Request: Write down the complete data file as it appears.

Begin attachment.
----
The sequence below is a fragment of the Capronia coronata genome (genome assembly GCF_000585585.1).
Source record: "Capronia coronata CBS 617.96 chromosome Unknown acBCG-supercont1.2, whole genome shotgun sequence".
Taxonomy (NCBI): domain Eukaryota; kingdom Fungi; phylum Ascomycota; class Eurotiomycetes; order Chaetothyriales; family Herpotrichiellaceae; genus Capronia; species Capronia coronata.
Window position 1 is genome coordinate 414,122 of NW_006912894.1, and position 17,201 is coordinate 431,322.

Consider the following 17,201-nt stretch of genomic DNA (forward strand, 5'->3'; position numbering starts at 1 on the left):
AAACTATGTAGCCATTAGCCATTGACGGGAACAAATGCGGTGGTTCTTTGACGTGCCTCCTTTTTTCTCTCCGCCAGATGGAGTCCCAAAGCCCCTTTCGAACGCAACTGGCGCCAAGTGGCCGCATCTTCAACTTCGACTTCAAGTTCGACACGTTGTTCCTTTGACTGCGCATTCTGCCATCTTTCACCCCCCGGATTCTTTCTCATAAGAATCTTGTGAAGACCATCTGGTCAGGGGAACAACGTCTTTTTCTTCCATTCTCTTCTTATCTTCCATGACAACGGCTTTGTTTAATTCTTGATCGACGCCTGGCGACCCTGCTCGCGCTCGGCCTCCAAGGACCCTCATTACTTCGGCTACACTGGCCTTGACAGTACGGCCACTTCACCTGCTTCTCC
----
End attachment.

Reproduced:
The sequence below is a fragment of the Capronia coronata genome (genome assembly GCF_000585585.1).
Source record: "Capronia coronata CBS 617.96 chromosome Unknown acBCG-supercont1.2, whole genome shotgun sequence".
Taxonomy (NCBI): domain Eukaryota; kingdom Fungi; phylum Ascomycota; class Eurotiomycetes; order Chaetothyriales; family Herpotrichiellaceae; genus Capronia; species Capronia coronata.
Window position 1 is genome coordinate 414,122 of NW_006912894.1, and position 17,201 is coordinate 431,322.

Consider the following 17,201-nt stretch of genomic DNA (forward strand, 5'->3'; position numbering starts at 1 on the left):
AAACTATGTAGCCATTAGCCATTGACGGGAACAAATGCGGTGGTTCTTTGACGTGCCTCCTTTTTTCTCTCCGCCAGATGGAGTCCCAAAGCCCCTTTCGAACGCAACTGGCGCCAAGTGGCCGCATCTTCAACTTCGACTTCAAGTTCGACACGTTGTTCCTTTGACTGCGCATTCTGCCATCTTTCACCCCCCGGATTCTTTCTCATAAGAATCTTGTGAAGACCATCTGGTCAGGGGAACAACGTCTTTTTCTTCCATTCTCTTCTTATCTTCCATGACAACGGCTTTGTTTAATTCTTGATCGACGCCTGGCGACCCTGCTCGCGCTCGGCCTCCAAGGACCCTCATTACTTCGGCTACACTGGCCTTGACAGTACGGCCACTTCACCTGCTTCTCC